andrew_ holness_web.jpgLAUDERDALE LAKES — The Jamaican high school education system can be equated with some of the best in the world, according to some observers, as evidenced by the many Jamaicans who leave their island home and achieve success around the world.

The Jamaican Diaspora plays some part in that success and, recently some 70,000 graduates of 50 educational institutions in the country formed the Coalition of Jamaica Alumni Associations in South Florida (JAASF) to ensure that those currently attending school continue to receive the same quality education.

“Those of us from the Jamaican Diaspora are acutely aware of the excellent educational foundation we received in Jamaica,” said local attorney Dahlia Walker-Huntington. “As a Jamaican living overseas, it doesn’t take you very long to realize, as you interact with others from all over the world, although we’re from a third-world country, we undoubtedly received a first-class education.”

To illustrate their dedication to their alma maters and homeland, in general, the JAASF, in conjunction with the consulate-general of Jamaica in Miami, recently hosted a community forum that featured Jamaica’s Minister of Education Andrew Holness at the Lauderdale Lakes Cultural and Education Center.

“Education is so important that we cannot ignore the essence of it,” said Lauderdale Lakes’ second Jamaican-born mayor, Barrington Russell. “The global economy, in terms of where we go, is entirely dependent on education. And as I watch the news coming out of Jamaica, I notice that the minister of education has been getting kudos for the direction that he is leading the ministry.”

At the meeting, held on June 24, Holness said the education system now faces problems such as large class sizes, drop-outs, decreasing standards and funds were not available to deal wih them.

“I don’t want to come here today to say I need your help,” Holness said. “I’m grateful for the help you’ve given me but I want to build a new partnership for education in Jamaica, a partnership that’s not built on any political consideration, a partnership that is robust, one that is guided by a shared vision, a common purpose and common goals.”

The minister anticipated a renewed sense of philanthropy that would solve the education problems in Jamaica and he called on investors to build “trust” schools in which the government would pay for the services under a private-public sector partnership

“Where is the new philanthropy that will create new social capitals to carry us forward?” Holness asked.

He referred to 46 traditional high schools in Jamaica, some built hundreds of years ago by colonial powers and churches, that produced graduates in several fields.

“We are packaging clusters of schools and inviting investors to view and upgrade these schools which the government will pay for overtime,” Holness said.

Shortly after Jamaica gained independence from Britain in 1962, the country’s formal education stopped at age 15. As a result, a dual society developed consisting of those who could succeed anywhere and those who struggled to read, write and even speak formal English.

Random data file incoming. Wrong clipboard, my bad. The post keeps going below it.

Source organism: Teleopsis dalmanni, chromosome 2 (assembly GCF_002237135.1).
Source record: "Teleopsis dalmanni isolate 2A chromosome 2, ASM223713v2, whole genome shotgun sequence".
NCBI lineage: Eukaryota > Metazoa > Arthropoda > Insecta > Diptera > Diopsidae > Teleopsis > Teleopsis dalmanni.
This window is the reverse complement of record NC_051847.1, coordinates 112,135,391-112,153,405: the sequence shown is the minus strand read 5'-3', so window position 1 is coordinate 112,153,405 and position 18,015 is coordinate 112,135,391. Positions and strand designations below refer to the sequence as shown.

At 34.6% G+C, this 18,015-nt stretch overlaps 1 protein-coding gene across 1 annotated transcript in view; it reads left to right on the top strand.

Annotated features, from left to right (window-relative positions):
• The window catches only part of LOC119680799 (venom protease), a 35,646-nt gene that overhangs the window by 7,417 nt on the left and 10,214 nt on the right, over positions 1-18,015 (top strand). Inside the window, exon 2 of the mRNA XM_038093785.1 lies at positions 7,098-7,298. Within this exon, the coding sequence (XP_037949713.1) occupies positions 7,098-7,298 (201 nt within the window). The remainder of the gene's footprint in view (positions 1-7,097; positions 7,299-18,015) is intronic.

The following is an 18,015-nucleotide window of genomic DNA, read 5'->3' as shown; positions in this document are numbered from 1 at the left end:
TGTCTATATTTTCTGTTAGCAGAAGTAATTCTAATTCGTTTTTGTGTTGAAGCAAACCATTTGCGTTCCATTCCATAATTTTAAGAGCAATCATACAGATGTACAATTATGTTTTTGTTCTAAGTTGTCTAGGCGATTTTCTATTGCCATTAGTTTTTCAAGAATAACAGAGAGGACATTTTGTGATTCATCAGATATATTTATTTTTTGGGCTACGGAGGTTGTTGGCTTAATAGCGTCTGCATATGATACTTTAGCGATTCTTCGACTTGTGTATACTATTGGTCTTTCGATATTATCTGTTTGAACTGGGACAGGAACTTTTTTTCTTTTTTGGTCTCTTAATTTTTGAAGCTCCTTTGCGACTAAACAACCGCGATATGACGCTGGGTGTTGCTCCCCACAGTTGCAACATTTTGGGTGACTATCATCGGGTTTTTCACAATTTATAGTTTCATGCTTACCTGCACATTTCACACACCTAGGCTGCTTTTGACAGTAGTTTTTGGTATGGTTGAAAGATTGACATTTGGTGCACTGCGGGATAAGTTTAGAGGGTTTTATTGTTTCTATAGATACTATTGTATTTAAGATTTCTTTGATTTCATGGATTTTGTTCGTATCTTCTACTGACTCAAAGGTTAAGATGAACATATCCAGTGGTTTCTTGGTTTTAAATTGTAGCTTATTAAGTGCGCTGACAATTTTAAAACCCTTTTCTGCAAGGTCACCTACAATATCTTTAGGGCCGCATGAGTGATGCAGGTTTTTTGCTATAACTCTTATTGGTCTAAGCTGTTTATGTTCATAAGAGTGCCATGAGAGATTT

That situation forced the Jamaican government to adopt a policy to expand education. Another policy has allowed public primary school students, not just those from private preparatory schools, an opportunity to attend high school. But an influx of students surfaced and the 46 schools were not enough. The government borrowed $7 million to build 100 additional schools. Yet, the demand is still not met and the education ministry is falling short of its goal of universal literacy.

“We have widened the access; 87 percent of high school students now have access to an education but the problem is that we have 997 primary schools and 200 preparatory schools and we are trying to put them into these 167 high schools,” Holness said. “Let us build some more schools, just as the churches [did], that are centers of excellence so that the students turned out can articulate in any society.”

“Literacy is like a vaccine,” Holness said. “You have to inoculate everyone around with knowledge in order to ameliorate the disease of ignorance and violence. And you can’t charge for it; you have to make it free.”

Without asking for assistance directly, the minister mentioned one of the government’s strategies towards fulfilling the national education developmental goals: the National Education Trust (NET), an endowment group comprising individuals or corporate entities in the diaspora who wanted to contribute but encountered complexities such as heavy custom duties and taxes. Contributors can give their resources to the trust, which will pool them and fairly distribute them throughout the island.

The NET also alleviates some of the cost the government sustains for maintaining schools and assists in its long-term infrastructure development policy.

“We are studying the gift-giving landscape to see how we can make giving flow easier,” Holness said. “I believe that with leadership, with passions and commitment that we’ll be able to focus our energies on getting education right.”

Tracy-Ann Taylor may be reached at


Andrew Holness